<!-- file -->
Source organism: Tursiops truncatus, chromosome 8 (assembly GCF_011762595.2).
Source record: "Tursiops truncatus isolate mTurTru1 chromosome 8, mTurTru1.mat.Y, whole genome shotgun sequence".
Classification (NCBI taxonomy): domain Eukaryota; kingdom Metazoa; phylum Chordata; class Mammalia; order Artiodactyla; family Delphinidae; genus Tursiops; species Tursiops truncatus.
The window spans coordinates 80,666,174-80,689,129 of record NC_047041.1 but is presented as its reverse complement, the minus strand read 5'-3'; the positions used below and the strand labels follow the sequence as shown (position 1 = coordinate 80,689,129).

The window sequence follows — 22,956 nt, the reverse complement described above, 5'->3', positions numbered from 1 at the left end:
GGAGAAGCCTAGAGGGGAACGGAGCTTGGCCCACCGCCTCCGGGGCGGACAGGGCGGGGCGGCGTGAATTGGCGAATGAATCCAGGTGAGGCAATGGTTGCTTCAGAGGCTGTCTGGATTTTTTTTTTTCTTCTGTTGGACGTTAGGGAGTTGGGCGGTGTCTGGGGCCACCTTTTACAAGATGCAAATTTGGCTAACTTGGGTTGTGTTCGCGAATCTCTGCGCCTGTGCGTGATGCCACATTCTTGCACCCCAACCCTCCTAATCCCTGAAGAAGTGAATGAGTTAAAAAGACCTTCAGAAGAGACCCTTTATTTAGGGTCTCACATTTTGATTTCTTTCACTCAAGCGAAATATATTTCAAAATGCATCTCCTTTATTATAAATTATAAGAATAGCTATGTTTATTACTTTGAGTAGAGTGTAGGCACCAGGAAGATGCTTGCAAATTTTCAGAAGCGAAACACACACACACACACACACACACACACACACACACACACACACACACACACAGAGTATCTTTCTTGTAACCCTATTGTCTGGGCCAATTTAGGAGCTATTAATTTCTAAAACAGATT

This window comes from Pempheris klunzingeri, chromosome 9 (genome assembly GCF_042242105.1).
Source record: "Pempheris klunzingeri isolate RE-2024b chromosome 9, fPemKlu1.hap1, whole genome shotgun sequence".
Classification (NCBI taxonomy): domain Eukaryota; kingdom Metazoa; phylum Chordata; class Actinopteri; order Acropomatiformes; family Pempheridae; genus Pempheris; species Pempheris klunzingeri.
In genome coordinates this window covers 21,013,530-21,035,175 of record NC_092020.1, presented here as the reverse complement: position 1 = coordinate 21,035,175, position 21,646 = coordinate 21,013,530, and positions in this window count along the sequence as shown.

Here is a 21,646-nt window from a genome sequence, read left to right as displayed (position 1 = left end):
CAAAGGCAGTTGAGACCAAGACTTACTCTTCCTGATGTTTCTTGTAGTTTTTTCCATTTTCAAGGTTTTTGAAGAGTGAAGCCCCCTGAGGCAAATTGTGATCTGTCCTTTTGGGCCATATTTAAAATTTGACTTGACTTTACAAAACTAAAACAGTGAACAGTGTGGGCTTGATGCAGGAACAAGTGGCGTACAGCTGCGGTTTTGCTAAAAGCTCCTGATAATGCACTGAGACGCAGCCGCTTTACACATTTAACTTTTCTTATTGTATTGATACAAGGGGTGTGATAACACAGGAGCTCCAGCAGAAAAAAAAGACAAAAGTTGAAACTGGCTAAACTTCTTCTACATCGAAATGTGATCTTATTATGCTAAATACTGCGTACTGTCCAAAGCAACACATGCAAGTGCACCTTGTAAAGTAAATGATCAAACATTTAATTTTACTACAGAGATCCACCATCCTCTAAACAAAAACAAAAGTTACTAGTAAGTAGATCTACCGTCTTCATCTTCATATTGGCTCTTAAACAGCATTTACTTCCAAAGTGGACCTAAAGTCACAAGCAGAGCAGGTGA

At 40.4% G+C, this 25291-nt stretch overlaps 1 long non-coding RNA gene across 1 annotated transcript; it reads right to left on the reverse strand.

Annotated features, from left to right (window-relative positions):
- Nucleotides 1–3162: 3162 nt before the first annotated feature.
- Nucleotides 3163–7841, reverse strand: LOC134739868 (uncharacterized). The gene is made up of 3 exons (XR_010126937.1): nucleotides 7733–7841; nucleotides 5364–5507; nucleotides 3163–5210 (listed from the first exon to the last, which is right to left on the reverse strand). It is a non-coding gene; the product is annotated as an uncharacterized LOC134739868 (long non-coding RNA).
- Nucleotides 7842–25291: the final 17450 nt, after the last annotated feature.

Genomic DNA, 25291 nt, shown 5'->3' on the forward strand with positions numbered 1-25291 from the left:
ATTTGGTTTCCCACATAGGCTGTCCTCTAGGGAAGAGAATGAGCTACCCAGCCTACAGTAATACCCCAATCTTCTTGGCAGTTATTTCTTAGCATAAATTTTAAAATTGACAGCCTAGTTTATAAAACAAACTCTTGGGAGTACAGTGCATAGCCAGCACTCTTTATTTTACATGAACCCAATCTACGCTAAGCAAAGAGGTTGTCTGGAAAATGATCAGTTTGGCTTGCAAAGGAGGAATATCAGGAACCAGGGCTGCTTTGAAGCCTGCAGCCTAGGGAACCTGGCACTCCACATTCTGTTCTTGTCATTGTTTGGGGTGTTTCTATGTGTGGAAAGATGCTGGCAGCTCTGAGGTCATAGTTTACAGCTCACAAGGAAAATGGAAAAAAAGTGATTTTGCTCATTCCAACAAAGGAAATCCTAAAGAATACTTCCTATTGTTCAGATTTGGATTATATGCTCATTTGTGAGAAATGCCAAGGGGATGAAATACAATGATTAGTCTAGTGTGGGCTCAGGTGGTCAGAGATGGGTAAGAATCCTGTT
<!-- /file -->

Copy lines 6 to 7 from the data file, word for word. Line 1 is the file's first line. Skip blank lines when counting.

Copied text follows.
GGAGAAGCCTAGAGGGGAACGGAGCTTGGCCCACCGCCTCCGGGGCGGACAGGGCGGGGCGGCGTGAATTGGCGAATGAATCCAGGTGAGGCAATGGTTGCTTCAGAGGCTGTCTGGATTTTTTTTTTTCTTCTGTTGGACGTTAGGGAGTTGGGCGGTGTCTGGGGCCACCTTTTACAAGATGCAAATTTGGCTAACTTGGGTTGTGTTCGCGAATCTCTGCGCCTGTGCGTGATGCCACATTCTTGCACCCCAACCCTCCTAATCCCTGAAGAAGTGAATGAGTTAAAAAGACCTTCAGAAGAGACCCTTTATTTAGGGTCTCACATTTTGATTTCTTTCACTCAAGCGAAATATATTTCAAAATGCATCTCCTTTATTATAAATTATAAGAATAGCTATGTTTATTACTTTGAGTAGAGTGTAGGCACCAGGAAGATGCTTGCAAATTTTCAGAAGCGAAACACACACACACACACACACACACACACACACACACACACACACACACACACAGAGTATCTTTCTTGTAACCCTATTGTCTGGGCCAATTTAGGAGCTATTAATTTCTAAAACAGATT

This window comes from Pempheris klunzingeri, chromosome 9 (genome assembly GCF_042242105.1).